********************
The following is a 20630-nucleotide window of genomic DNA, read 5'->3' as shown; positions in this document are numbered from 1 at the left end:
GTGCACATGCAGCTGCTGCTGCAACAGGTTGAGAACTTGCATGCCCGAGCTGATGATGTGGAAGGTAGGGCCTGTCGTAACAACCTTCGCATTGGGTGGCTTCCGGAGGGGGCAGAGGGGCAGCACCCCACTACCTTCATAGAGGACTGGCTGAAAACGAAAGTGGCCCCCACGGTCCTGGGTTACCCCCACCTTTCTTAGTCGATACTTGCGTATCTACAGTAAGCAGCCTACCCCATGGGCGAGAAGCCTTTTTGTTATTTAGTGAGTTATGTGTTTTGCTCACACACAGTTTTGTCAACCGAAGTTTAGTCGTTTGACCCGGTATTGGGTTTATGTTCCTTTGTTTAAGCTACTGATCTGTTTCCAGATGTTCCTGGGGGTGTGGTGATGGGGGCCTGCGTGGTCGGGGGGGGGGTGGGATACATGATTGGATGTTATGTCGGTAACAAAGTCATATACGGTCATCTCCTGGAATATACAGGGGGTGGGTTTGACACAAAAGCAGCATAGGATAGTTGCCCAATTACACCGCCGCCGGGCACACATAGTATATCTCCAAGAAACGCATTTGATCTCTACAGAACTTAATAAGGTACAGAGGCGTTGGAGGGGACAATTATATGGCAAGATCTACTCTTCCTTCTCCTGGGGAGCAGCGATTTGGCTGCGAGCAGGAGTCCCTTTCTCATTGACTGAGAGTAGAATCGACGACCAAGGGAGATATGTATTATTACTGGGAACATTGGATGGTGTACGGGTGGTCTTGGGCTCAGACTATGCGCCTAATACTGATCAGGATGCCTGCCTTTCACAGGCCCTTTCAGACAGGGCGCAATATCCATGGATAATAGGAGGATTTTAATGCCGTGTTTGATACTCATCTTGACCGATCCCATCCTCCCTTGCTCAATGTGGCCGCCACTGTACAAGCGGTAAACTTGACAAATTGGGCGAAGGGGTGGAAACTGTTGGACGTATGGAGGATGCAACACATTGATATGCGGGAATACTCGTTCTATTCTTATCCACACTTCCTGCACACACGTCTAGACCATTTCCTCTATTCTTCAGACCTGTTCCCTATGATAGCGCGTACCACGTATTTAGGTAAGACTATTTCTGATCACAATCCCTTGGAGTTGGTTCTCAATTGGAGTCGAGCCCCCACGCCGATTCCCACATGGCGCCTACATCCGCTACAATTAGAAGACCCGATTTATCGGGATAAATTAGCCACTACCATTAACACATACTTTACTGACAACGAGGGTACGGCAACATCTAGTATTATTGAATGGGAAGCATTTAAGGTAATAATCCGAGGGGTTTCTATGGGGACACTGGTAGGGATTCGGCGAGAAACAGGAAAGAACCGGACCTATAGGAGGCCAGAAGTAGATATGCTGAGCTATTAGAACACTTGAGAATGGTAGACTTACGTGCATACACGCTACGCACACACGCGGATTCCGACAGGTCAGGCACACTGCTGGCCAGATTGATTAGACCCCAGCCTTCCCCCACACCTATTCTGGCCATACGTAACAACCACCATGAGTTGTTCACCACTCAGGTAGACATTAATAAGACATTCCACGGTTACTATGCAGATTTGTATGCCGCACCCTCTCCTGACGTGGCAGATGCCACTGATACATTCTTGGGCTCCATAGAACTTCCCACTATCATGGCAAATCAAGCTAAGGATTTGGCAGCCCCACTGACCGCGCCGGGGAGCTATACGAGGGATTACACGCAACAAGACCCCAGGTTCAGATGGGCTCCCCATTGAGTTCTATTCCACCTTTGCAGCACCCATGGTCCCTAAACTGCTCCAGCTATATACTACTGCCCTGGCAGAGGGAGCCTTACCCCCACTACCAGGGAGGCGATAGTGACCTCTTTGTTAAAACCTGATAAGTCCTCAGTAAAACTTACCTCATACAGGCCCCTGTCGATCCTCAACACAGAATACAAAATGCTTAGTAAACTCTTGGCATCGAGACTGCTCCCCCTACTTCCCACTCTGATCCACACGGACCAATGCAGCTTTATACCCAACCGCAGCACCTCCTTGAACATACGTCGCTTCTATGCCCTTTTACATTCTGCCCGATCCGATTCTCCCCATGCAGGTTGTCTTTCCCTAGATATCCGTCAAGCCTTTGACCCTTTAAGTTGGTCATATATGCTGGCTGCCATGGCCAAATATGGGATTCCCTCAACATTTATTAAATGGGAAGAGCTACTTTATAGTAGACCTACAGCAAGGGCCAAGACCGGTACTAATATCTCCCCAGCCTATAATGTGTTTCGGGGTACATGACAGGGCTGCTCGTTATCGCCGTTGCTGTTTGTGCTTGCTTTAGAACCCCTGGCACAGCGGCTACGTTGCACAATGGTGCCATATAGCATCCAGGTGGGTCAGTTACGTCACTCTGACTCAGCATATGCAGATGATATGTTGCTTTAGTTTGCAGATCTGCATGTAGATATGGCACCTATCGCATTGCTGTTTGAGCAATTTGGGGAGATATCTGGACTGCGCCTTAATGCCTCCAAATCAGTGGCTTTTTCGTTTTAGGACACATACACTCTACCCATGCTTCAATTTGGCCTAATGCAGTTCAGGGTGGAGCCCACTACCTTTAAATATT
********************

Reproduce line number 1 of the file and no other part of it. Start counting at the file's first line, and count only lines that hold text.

The following is a 20630-nucleotide window of genomic DNA, read 5'->3' as shown; positions in this document are numbered from 1 at the left end: